Analysis

This Is a Gang War: Israelis Have the Power to Fight Corruption

The current police investigations into Prime Minister Benjamin Netanyahu have their roots in the 2011 social justice protests

A protest outside the home of energy and property magnate Yitzhak Tshuva, May 18 2013.
A social justice protest in May 2013. More are needed, with greater numbers taking to the streets. David Bachar

Democracy doesn’t boil down to going to vote every four years. Democracy is mainly what happens between election campaigns throughout the four years.

Democracy is everything that has been happening here for the last eight months: The public has made the point there are things it will accept and things it won’t.

>> EXPLAINED: Is Netanyahu in trouble? The four corruption cases surrounding Israel's prime minister >>

Speaking as a journalist who has spent the last 30 years fighting corruption, I will allow myself to begin on an optimistic note and say that Israel’s legal system knows how to handle even the most powerful of people. Danny and Nochi Dankner – chairman of Israel’s biggest bank and his cousin, one of Israel’s biggest businessmen – both went to jail. Ehud Olmert, a former prime minister, also did time, though his clout in the political, financial and media establishments were not like Prime Minister Benjamin Netanyahu’s.

But I’m worried. In mid-June, hundreds of people gathered outside the home of Attorney General Avichai Mendelblit in Petah Tikva, to protest against corruption. A month later they demonstrated again, protesting the protracted nature of the investigations into Netanyahu’s conduct.

It cannot be said that tens of thousands showed up. Nor were there mass protests historically when the investigations into Ariel Sharon, his sons and their cronies petered out. The people of Israel did not cry out when Kadima party leaders appointed Abraham Hirchson as finance minister because the party was OK with having a corrupt politician in charge of the public coffers.

We did not assemble en masse outside the doors of the attorney general when the corruption case against Avigdor Lieberman was closed, even though he never did explain how millions of dollars reached the bank accounts of his chauffeur and young daughter. Nor did the masses howl when the same Lieberman was named defense minister last year. They didn’t demonstrate outside the banks when Nochi Dankner and later Eliezer Fishman – another fallen tycoon – defaulted on billions in debt to the public.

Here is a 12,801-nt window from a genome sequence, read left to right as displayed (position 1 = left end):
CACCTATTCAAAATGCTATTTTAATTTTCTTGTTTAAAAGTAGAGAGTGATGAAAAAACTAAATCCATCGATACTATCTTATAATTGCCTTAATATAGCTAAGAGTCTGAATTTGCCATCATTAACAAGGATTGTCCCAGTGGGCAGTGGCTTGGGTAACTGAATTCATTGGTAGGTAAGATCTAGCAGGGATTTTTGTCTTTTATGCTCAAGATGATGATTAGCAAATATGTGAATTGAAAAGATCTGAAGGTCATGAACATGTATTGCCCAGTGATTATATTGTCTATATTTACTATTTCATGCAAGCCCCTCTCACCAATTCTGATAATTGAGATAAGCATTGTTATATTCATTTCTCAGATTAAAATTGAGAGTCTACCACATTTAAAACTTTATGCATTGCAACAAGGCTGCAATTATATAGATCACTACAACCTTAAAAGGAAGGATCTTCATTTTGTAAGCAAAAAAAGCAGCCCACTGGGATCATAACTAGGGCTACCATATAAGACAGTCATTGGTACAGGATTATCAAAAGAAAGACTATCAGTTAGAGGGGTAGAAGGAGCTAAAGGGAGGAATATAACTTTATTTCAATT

The police have dubbed the investigations into Netanyahu case 1000 (allegedly receiving extravagant gifts from businessmen); case 2000 (allegedly trying to secure positive coverage in the Yedioth Ahronoth newspaper in exchange for weakening its free rival, Israel Hayom); case 3000 (alleged corruption in the procurement of submarines from a German shipbuilder); and now case 4000 (allegations that Netanyahu helped a close friend, Shaul Elovitch, make personal gains in the telecoms business, including through the acquisition of the company Bezeq). None arose from nowhere, and all were based on the assumption that most people tacitly accept corruption, both legal and criminal alike.

It’s easy to tell ourselves it’s all down to one allegedly corrupt prime minister and that if only he were kicked out, all would be well. But Case 2000 wouldn’t have happened if the Israeli media hadn’t been serving – by omission and commission – the business barons, bankers and politicians.

Case 3000 wouldn’t have happened if the Israeli defense and procurement systems hadn’t developed a corrupt culture; if we hadn’t become inured to waste in public systems.

Case 4000 couldn’t have happened if Israeli law hadn’t permitted the existence of commercial pyramids that bribed the media with loans and ads.

It isn’t about Bibi or submarines or the attorney general – it’s about a culture and system of norms in which even some who those who want to overthrow the prime minister are involved. This is a gang war.

If we fail to look corruption in the eye, if we fail to eject corruption’s collaborators in the media and politics, we’ll be in for bitter disappointment. We may eradicate one rotten person here or there, but we will have failed to tackle the corruption itself.

Some claim we are wasting our time. But the Bezeq investigation by the Israel Securities Authority and the state comptroller’s report only happened because of the social justice protests that began in the summer of 2011, which wound up exposing the system. The social justice protests planted the seeds from which cases 1000 to 4000 germinated. The protests worked. They mattered.

The way ahead is going to be frustrating and full of obstacles, but clearly we are going in the right direction.